By Dorinda Elliott
In 2009, Tianjin Pipe Company, China’s largest steel pipe producer, announced that it would invest more than $1 billion in a new factory in the tiny town of Gregory, Texas, population 2,318. Facing US tariffs, the Chinese company had decided to start manufacturing near its US market, and in 2007, it started scouting locations across the United States. Gregory beat 73 communities.
How did a tiny Texas town attract the largest single manufacturing investment by a Chinese firm? Proximity to the Texas oil fields was important, and tax incentives helped, according to the Paulson Institute Case Study, “Pipe Dreams.” But in the end, the Chinese company’s decision may have come down to the tenacity of one driven woman—and good old fashioned Texas hospitality.
Tianjin Pipe is one of those old-fashioned state-owned Chinese companies—massive, not exactly known for its dynamism, and very much controlled by the government. But folks in Gregory, Texas, didn’t care about ideologies or what kind of company it was: they saw an opportunity for economic development.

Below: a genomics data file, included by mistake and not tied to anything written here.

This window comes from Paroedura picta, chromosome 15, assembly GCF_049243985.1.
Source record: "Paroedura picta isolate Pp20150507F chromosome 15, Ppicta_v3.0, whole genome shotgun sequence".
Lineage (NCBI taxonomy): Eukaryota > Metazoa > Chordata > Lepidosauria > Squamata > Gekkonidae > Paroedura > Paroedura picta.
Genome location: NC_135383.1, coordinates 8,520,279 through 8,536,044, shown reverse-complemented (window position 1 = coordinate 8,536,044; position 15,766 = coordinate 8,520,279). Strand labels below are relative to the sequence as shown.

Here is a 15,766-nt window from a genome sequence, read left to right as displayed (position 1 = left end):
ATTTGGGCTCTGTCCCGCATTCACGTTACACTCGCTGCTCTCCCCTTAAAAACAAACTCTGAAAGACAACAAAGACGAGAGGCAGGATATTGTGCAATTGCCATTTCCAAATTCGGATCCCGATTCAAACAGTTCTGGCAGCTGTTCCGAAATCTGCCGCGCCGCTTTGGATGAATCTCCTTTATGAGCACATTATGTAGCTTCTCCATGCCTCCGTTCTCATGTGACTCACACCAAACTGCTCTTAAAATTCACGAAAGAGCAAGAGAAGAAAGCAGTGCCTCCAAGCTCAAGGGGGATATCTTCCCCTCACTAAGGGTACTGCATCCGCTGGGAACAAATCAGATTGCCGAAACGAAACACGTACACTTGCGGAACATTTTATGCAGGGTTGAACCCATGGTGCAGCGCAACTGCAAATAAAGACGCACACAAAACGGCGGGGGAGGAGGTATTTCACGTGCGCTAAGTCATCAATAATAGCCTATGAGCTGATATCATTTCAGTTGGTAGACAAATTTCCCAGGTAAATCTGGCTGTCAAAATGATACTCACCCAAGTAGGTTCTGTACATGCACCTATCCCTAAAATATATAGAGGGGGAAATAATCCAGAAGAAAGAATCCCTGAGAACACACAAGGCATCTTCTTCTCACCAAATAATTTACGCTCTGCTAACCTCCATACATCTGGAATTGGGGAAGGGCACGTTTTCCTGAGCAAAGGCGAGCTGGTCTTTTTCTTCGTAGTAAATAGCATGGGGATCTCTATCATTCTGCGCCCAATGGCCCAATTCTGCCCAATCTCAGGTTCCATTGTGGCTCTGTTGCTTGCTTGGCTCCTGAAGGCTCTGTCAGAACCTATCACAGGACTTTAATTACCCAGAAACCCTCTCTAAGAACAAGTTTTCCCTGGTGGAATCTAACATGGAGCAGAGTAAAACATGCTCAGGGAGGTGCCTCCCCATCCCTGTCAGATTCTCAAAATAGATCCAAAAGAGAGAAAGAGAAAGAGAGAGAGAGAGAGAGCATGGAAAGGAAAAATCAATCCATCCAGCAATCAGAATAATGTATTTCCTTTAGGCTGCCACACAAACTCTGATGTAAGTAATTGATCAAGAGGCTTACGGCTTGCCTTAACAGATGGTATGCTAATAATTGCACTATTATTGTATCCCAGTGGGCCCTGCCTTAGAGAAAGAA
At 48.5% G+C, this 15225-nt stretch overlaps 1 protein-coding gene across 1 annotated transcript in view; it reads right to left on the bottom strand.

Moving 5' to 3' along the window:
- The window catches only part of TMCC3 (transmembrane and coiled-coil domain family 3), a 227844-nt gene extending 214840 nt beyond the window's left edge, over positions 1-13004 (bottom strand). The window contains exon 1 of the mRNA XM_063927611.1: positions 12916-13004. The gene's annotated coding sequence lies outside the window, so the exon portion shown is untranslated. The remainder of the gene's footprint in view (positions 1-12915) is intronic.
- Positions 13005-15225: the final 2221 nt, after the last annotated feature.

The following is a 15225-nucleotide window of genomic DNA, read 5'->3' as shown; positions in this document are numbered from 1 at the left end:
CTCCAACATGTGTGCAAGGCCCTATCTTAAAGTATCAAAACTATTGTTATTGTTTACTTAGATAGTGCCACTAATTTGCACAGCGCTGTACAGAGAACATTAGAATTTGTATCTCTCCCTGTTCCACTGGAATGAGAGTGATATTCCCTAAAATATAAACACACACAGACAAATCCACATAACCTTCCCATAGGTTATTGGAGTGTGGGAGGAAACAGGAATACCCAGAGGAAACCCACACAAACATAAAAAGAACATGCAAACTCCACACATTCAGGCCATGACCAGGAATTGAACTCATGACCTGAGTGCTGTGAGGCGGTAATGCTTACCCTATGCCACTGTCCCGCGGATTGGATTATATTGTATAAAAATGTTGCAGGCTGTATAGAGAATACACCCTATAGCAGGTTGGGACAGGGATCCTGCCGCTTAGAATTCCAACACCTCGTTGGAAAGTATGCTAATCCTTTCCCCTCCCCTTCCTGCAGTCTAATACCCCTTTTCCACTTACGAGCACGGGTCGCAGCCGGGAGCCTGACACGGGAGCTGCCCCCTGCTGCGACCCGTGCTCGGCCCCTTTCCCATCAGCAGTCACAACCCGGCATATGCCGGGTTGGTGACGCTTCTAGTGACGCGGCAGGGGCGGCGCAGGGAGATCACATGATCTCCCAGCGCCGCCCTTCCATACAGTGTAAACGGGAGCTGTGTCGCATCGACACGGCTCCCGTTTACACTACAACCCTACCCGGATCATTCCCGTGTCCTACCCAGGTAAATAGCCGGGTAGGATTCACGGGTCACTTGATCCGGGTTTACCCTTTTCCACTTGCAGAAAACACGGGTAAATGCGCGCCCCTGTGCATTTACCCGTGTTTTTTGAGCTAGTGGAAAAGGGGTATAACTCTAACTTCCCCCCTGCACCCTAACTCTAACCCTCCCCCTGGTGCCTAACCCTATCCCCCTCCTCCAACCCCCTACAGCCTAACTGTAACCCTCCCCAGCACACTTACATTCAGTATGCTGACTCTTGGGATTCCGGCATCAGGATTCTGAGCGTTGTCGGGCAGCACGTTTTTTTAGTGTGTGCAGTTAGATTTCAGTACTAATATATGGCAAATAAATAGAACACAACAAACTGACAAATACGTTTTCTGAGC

As executive director of the San Patricio County Economic Development Corp., Josephine Miller had a budget of only $200,000, but she wanted that Chinese investment and the 600 plus jobs it would bring. So she teamed up with her competitor, Corpus Christi, with bigger budgets and the ability to wrangle tax incentives.
They always say that in China, personal relationships are what close deals. Miller already had those at the local level—and she worked hard to build them with her Chinese clients.
When a land deal fell through, Miller found land nearby. The owner of one parcel agreed to sell only after Miller pointed out that her father and the owner’s father had been good friends. The owners of an adjacent plot, reluctant to sell to Chinese (“I was talking to people who remembered the Korean War,” Miller recalls, “and I was telling them to sell to the Chinese!”), came around thanks to Miller’s persistence and the pipe company’s willingness to pay top dollar.
Miller’s tenacity impressed the Chinese company. She also took care to develop personal relationships with its executives. She kept track of a forgetful advisor’s cellphone and briefcase at meetings, for example. “We did not win this project based on incentives,” Miller says. “I always felt that the Chinese came to our area because they felt socially comfortable.”